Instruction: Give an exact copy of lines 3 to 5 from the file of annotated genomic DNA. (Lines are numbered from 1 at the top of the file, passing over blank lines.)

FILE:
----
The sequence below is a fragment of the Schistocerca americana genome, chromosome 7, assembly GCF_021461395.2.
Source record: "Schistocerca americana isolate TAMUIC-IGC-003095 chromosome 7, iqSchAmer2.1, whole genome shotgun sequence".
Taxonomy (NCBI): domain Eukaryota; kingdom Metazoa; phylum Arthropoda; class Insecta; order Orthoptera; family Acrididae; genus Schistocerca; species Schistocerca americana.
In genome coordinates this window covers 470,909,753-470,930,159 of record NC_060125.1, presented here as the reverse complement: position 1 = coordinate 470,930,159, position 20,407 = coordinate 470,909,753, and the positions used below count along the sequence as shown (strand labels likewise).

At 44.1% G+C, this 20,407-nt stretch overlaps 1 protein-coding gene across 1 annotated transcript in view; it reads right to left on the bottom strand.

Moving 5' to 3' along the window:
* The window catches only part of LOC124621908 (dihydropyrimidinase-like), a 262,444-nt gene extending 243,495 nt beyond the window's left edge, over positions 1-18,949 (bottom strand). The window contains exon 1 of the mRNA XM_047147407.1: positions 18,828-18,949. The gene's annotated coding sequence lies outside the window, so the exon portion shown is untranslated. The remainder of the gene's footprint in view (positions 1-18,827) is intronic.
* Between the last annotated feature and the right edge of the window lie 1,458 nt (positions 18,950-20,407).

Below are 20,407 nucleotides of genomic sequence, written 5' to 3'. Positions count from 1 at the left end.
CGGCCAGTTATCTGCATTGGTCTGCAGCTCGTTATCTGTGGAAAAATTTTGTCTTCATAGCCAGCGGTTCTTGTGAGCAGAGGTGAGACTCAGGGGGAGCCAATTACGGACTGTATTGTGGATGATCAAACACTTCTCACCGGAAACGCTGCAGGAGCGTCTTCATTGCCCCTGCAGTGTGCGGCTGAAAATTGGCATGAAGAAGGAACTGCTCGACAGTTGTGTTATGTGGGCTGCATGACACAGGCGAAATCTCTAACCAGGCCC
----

Taxonomy (NCBI): domain Eukaryota; kingdom Metazoa; phylum Arthropoda; class Insecta; order Orthoptera; family Acrididae; genus Schistocerca; species Schistocerca americana.
In genome coordinates this window covers 470,909,753-470,930,159 of record NC_060125.1, presented here as the reverse complement: position 1 = coordinate 470,930,159, position 20,407 = coordinate 470,909,753, and the positions used below count along the sequence as shown (strand labels likewise).

At 44.1% G+C, this 20,407-nt stretch overlaps 1 protein-coding gene across 1 annotated transcript in view; it reads right to left on the bottom strand.